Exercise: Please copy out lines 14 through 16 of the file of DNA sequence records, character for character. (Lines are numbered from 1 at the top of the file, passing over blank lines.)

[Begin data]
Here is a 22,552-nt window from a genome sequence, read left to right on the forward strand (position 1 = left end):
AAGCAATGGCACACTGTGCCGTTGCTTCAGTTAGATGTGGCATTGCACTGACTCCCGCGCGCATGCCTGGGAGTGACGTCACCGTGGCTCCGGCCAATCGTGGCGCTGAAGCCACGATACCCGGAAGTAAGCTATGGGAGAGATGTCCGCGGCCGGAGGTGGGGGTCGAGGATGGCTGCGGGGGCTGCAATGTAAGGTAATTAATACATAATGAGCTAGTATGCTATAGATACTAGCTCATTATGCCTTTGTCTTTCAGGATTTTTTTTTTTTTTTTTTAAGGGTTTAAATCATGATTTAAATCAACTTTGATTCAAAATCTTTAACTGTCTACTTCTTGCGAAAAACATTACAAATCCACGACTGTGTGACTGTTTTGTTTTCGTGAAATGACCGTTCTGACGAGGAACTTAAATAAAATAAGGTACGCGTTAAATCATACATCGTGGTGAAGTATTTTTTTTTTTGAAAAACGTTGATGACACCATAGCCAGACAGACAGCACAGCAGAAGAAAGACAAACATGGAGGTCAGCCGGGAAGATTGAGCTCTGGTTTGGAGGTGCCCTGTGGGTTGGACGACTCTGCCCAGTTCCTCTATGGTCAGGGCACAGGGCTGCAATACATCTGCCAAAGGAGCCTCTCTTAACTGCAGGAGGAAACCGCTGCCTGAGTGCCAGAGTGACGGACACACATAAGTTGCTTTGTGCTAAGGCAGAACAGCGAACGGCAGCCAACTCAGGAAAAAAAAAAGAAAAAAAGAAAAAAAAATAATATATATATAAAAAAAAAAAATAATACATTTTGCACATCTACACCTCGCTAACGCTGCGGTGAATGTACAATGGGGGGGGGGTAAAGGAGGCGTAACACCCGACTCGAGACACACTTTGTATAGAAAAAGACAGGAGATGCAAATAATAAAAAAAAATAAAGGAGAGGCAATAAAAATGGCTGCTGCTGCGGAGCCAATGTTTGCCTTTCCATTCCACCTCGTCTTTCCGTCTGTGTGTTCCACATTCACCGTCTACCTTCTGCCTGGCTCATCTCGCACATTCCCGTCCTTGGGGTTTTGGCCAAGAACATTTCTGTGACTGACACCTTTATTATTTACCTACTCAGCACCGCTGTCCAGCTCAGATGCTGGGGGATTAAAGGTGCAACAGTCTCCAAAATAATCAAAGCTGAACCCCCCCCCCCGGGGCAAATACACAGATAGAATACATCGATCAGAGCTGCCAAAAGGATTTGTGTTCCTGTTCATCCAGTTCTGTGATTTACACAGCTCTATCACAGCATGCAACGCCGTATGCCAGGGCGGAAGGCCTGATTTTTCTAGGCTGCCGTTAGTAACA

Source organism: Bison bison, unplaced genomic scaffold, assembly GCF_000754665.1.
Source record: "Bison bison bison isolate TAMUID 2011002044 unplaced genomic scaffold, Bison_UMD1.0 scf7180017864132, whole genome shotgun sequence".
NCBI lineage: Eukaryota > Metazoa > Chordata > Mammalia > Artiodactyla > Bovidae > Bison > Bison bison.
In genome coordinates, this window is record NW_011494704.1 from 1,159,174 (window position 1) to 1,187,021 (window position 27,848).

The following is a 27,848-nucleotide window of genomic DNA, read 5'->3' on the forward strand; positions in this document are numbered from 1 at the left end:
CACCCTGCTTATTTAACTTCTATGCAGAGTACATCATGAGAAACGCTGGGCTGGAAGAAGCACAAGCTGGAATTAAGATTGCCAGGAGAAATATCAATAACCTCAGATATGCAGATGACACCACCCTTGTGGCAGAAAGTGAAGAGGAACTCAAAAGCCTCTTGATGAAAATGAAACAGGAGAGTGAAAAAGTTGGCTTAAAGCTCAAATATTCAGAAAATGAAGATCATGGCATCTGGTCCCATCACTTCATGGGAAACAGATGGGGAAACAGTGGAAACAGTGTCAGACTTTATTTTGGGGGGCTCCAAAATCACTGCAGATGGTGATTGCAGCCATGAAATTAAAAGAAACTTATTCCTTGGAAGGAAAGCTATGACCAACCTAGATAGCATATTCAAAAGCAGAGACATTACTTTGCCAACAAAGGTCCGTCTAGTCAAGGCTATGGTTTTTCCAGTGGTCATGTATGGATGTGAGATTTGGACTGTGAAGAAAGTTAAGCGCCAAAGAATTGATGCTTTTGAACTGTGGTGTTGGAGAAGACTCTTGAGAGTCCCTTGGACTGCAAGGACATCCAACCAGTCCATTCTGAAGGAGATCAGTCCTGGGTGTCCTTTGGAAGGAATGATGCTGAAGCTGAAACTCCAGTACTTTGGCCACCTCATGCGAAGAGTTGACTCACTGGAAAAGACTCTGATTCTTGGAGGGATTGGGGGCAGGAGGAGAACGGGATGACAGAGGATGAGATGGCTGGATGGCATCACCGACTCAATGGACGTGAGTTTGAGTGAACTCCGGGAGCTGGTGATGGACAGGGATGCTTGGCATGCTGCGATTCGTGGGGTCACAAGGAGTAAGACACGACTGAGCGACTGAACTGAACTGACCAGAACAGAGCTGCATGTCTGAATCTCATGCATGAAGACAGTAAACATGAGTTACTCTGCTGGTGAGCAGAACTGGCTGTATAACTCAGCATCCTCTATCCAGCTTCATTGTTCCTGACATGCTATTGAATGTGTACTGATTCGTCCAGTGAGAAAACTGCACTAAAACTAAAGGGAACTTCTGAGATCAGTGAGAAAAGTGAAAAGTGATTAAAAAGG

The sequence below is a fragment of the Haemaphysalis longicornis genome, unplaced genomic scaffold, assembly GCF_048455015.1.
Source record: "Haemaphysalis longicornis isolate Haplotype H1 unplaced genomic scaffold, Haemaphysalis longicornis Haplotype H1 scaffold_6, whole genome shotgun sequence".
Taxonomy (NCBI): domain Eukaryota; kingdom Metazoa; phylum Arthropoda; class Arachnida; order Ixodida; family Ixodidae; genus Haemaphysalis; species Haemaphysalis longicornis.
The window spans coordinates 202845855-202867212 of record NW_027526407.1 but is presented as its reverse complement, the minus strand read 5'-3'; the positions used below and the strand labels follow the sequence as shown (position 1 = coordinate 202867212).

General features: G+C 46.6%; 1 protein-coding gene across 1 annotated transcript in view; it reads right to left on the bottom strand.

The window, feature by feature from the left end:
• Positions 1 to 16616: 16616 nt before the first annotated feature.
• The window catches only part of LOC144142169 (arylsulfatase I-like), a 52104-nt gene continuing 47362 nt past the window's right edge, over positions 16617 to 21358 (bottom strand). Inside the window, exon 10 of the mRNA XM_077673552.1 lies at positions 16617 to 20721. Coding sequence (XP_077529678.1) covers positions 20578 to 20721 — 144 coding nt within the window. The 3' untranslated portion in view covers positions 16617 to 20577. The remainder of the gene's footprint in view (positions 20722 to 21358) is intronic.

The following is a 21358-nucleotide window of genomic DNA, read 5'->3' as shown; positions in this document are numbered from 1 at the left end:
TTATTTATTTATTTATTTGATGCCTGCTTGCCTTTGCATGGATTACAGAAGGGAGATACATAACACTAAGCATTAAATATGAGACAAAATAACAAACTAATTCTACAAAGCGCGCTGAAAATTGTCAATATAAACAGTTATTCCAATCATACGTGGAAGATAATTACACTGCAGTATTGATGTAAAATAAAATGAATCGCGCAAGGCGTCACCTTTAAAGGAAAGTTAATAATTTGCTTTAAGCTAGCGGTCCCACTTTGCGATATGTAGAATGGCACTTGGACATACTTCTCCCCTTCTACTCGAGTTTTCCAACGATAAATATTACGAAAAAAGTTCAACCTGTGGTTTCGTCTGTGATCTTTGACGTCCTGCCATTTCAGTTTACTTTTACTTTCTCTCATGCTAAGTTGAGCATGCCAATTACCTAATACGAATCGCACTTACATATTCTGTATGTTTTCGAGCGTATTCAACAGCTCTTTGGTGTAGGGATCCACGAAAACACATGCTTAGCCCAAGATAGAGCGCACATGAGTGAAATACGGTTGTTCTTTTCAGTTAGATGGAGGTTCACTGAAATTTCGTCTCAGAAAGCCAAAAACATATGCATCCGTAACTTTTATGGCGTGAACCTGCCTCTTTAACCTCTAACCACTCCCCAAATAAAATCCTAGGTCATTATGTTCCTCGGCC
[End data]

The window, feature by feature from the left end:
• Positions 1 to 16616: 16616 nt before the first annotated feature.
• The window catches only part of LOC144142169 (arylsulfatase I-like), a 52104-nt gene continuing 47362 nt past the window's right edge, over positions 16617 to 21358 (bottom strand). Inside the window, exon 10 of the mRNA XM_077673552.1 lies at positions 16617 to 20721. Coding sequence (XP_077529678.1) covers positions 20578 to 20721 — 144 coding nt within the window. The 3' untranslated portion in view covers positions 16617 to 20577. The remainder of the gene's footprint in view (positions 20722 to 21358) is intronic.